The best way to deal with an independent teenager

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Sometimes it’s hard for parents to know when to push and when to step back.

If you have an independent teen, whatever you do can feel like a power struggle. If you’re raising teenagers, there’s a fine line between being controlling and being supportive. Sometimes the best guidance is no guidance at all.

Is there such a thing as too much parenting?

Whether you’re a helicopter parent or your parenting style is more free-range, caring for an independent teenager presents challenges. It’s a natural instinct to want to protect our children – to keep them safe and to prevent them from making mistakes. That’s given way to snowplow parenting, the practice of  clearing all obstacles in your child’s path to success in an effort to shield them from failure, frustration or lost opportunities.

The high-profile college admission fraud scandal in the USA is a perfect example of snowplow parenting. While this is an extreme case of ultra-wealthy parents and their unsuspecting children, choosing a university is an area many parents anticipate as a normal part of raising teens.

Transitioning from commander to consultant

If babies came into this world with a user manual, everything would be much easier. Infants develop from being 100 per cent dependent on their parents to being fully independent adults, but each person progresses at their own pace. Some leave home as teenagers, others have to be told to go in their 30s and a lot of them yo-yo back and forth for years.

Unfortunately for parents, each new stage of parenting – from commander to coach to counsellor to consultant – has to be done on the child’s timeline, not yours. If your child is resisting advice or accusing you of interfering, it’s a good sign they want to be in control of the process and need you to relinquish your command.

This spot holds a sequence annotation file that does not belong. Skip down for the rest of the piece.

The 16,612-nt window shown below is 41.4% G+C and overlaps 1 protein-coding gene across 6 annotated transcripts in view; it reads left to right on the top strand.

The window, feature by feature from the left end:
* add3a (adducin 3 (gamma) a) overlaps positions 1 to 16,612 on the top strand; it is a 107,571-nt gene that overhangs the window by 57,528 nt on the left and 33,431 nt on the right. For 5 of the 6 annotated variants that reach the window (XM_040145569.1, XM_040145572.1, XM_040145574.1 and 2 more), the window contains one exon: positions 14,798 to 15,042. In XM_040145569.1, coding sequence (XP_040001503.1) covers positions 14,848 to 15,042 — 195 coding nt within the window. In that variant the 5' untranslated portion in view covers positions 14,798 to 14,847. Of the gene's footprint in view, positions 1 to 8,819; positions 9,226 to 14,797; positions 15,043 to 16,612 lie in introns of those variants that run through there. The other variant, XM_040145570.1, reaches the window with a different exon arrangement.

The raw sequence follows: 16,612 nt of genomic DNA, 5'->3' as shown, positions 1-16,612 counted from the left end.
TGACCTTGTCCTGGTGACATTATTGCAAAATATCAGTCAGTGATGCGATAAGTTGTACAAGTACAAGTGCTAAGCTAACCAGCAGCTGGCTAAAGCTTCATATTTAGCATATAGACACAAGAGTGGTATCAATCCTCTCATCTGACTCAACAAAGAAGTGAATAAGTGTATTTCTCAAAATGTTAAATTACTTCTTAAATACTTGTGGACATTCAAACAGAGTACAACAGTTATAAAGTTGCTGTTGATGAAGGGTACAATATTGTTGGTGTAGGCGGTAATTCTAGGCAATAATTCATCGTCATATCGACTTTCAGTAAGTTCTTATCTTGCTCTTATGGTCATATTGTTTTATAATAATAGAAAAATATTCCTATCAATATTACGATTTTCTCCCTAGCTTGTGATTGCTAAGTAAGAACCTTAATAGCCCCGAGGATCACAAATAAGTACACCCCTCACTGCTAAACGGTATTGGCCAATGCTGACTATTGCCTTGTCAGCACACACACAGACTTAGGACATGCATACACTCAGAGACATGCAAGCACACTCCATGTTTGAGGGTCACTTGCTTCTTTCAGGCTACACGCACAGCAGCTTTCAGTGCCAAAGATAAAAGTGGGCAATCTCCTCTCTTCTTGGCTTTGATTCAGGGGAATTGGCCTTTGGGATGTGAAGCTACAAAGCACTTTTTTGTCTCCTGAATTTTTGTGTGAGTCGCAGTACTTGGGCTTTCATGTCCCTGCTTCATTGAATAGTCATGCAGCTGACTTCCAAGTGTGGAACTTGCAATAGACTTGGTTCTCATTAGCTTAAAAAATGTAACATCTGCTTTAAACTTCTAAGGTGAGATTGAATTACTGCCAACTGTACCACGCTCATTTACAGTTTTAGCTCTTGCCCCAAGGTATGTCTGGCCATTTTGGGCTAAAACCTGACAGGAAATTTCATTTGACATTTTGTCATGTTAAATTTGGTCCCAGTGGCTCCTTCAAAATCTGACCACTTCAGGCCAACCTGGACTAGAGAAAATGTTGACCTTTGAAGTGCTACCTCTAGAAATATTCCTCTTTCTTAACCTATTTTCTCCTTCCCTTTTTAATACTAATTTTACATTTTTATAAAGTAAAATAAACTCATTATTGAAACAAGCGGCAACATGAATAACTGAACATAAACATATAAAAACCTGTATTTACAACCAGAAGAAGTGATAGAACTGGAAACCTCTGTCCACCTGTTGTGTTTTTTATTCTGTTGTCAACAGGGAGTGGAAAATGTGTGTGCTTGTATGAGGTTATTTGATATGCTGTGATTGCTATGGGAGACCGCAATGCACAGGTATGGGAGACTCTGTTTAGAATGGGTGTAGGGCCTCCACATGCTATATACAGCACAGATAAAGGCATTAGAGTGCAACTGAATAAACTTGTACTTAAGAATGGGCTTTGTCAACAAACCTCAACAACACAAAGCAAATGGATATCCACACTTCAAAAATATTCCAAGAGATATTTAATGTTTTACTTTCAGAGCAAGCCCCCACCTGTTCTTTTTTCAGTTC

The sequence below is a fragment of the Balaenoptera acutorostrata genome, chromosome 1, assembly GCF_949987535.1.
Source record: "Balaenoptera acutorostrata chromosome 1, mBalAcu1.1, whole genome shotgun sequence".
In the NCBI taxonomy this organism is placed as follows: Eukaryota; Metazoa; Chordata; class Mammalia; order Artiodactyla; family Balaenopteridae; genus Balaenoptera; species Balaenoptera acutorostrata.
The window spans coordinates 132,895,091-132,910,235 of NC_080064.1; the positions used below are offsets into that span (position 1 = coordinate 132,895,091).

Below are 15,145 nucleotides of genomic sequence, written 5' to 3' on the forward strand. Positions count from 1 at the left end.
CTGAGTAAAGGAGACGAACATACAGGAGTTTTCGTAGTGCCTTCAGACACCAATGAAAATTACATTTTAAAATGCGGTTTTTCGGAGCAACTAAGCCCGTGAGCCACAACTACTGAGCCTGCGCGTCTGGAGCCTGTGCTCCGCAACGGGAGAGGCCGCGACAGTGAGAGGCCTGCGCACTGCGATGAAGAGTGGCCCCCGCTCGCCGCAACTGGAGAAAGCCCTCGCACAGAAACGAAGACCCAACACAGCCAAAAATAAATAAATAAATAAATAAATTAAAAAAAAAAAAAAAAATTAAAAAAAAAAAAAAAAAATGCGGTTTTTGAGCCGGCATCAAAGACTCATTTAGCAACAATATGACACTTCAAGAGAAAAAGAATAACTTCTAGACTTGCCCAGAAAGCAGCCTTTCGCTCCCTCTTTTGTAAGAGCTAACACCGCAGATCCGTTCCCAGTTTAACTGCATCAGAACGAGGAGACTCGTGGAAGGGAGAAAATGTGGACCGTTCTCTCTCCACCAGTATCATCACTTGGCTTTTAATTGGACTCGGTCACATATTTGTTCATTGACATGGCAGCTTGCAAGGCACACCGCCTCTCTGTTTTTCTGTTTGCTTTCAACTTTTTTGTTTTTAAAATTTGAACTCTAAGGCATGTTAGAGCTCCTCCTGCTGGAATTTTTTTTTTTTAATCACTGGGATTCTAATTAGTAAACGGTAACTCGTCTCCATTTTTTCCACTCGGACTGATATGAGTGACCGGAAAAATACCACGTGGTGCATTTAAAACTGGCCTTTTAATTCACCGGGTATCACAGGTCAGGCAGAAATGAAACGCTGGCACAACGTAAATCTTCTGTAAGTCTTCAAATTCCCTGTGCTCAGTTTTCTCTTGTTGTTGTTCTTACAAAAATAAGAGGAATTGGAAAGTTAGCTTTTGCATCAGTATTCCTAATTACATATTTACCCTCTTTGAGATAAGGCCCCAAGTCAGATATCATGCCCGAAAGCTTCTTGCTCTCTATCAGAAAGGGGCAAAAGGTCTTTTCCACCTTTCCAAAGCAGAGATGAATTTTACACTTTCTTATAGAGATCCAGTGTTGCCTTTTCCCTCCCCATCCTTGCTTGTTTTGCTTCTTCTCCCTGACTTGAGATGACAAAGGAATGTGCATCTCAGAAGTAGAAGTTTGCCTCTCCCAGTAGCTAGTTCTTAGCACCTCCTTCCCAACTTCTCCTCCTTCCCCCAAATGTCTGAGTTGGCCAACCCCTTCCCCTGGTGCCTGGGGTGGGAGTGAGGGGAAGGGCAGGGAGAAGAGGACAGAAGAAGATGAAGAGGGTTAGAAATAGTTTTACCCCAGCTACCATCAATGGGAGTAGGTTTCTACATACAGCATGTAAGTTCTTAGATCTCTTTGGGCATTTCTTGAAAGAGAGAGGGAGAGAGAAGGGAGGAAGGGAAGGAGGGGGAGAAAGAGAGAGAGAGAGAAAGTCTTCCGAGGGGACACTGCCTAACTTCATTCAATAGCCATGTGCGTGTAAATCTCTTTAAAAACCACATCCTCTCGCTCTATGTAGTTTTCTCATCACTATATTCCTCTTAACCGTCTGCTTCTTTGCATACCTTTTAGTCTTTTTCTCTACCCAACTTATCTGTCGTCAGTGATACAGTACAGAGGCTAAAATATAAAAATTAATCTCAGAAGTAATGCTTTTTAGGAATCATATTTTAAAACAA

It never hurts to ask your child directly what part they’d like you to play in university selection. You might not like the answer, but respecting their wishes shows them you trust them. It’s also a good way to open a dialogue and keep an open door between the two of you.

What to do if your teenager resists your advice

First of all, relax. Your teenager might be ahead of the curve in acquiring skills they’ll need to be successful in a university environment. Transitioning from high school to university is difficult and scary for many children. If your child is craving independence, count yourself lucky to have fostered a freethinking individual at such an early age. Your role is to act as a consultant.

Your teenager may be full of bravado and confidence about their ATAR score or their marks in high school. Chances are they’ll appreciate your help in navigating their choices, depending on how you do it.  Present options for them to consider, in the way of useful resources, guides or events but avoid giving your opinion unless they ask for it.

Supporting an independent teenager

Murdoch regularly publishes information to help students navigate the complexity behind choosing a university and help them better understand what to expect from life at uni. There are also events designed especially for students as they progress through the high school years. Letting them do their own research about life after high school might be far more powerful than if they were spoon-fed the information.

Sometimes the best guidance you can give is to let your teenager create their own experiences. Why not suggest they attend one of our Open Nights? It will give them a taste of campus life, they’ll meet other students, and they can begin the path to making life’s important decisions with confidence. 

Posted on:

23 Apr 2019

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